In nearly every other court proceeding, you go to trial and the jury decides and they fill out the jury verdict form and sign it and you’re done. Not so with an Illinois workers’ compensation trial. The lawyers each submit his or her party’s proposed findings. We state the facts that were presented, address the law, and then literally tell the arbitrator what our client should receive. The arbitrators read both sides’ proposed findings, pick the one that they think most closely represents their analysis, change a few numbers around, and issue their decision within about 60 days. Some arbitrators are quicker than others, but it still boggles the mind that arbitrators literally type out their own opinions.
Many insist the workers’ compensation system is designed intentionally for inefficiency (to dissuade parties from filing claims). Regardless of whether there is any truth to this assertion, the system is still inapposite to nearly every other injury-type law in how it is handled. Indeed, on the other hand, many claim that workers' compensation arbitrators actually are more efficient because they are able to cut and paste from the lawyers’ proposed findings. This may be true. It does not make it any less odd.
I will give you the good news first. My client won. He was awarded money. A fair award, less than I asked, but more than the municipality wanted him to have.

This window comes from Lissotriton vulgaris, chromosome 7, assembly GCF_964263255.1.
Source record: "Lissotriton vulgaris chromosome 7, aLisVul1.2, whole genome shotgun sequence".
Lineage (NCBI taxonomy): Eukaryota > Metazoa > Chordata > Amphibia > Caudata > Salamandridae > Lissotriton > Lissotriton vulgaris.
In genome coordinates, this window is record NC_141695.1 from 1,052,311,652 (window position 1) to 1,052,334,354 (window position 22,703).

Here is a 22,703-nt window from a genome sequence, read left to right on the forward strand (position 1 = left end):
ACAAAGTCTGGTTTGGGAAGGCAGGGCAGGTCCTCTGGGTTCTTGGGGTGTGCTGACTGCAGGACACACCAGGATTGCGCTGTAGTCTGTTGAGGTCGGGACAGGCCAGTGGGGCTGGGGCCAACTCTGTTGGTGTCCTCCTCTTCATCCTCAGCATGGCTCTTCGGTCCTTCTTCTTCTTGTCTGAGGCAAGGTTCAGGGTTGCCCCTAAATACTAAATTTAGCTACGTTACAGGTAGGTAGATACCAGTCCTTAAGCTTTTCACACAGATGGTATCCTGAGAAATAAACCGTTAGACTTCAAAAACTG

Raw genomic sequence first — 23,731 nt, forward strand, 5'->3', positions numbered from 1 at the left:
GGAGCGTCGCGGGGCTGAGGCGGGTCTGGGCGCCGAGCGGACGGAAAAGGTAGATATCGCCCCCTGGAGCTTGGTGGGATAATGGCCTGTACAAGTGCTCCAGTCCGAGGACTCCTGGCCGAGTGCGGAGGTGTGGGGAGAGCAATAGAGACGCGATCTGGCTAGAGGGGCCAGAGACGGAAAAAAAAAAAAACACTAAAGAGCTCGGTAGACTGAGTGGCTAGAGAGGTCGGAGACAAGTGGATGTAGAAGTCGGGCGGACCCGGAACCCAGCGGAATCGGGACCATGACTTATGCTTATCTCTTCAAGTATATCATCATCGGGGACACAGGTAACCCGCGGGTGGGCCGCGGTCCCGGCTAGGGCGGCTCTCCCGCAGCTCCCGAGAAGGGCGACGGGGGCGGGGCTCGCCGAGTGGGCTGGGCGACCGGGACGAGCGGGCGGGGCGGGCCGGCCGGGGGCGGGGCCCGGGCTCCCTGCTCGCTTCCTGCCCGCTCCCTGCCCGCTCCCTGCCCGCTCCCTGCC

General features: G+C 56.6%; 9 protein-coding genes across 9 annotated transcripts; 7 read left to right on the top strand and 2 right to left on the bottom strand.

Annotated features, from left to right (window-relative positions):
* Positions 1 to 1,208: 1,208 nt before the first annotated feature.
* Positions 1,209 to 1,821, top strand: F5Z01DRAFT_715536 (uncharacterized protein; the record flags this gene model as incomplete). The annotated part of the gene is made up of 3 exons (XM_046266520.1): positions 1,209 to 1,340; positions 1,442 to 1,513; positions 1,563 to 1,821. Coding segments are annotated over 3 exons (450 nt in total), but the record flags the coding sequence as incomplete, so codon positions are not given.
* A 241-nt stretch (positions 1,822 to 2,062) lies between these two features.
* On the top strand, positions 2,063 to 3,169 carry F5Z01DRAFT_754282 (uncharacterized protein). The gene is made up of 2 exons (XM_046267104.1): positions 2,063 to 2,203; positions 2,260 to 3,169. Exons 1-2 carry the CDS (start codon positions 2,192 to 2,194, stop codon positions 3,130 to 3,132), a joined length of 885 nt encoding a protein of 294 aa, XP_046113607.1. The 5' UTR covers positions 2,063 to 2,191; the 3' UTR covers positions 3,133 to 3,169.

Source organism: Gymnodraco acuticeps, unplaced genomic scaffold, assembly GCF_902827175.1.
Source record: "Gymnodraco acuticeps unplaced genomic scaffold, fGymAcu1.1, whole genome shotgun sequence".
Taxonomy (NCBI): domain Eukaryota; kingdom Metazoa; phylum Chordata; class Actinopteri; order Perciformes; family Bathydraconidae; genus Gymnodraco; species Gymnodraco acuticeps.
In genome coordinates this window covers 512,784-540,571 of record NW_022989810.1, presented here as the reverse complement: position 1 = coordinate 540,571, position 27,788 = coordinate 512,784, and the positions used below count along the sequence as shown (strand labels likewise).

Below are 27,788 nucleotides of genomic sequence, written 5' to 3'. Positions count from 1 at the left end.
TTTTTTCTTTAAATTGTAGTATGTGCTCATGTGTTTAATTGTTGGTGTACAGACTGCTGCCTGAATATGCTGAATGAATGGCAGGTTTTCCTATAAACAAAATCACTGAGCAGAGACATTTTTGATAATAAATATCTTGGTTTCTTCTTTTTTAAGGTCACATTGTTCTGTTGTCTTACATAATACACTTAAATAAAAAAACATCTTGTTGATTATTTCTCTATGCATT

So when does he get his money?
As of press time, we had confirmed with the other attorney that they were not going to file a petition to review the trial court finding, and they had let that deadline pass. She had recommended to her superiors that payment be issued.
Right about that time, there was a bit more chaos within the City of Chicago Workers’ Compensation System. Alderman Edward Burke, who has presided over the system for years with virtually no oversight, had been indicted for bribery and removed by Mayor Rahm Emanuel as the head administrator of the City’s Workers’ Compensation system.
There were calls for an immediate audit of the system. Thus, even though payment is expected soon, it is also just as likely that this will delay everything at least another few months. The opposing attorney had no inside knowledge about what would happen.
The long wait continues.
If you are injured while working, get medical treatment and report the injury to your employer. It is also almost always a good idea to take advantage of a free consultation with a workers' compensation attorney about your rights. You may be entitled to workers' comp benefits even if you are paid as an independent contractor or are injured away from your employer's premises.
If you have questions, contact Chicago workers' compensation attorney Stephen L. Hoffman for a free consultation at (773) 944-9737. Stephen has nearly 30 years of legal experience and has collected millions of dollars for his clients. He is listed as a SuperLawyer, has a 10.0 rating on Avvo, and is BBB A+ accredited. He is also an Executive Level Member of the Lincoln Square Ravenswood Chamber of Commerce.
Stephen handles personal injury and workers' compensation claims on a contingency fee basis, which means you don’t pay anything upfront and he only gets paid if you do. Don’t wait another day, contact Stephen now.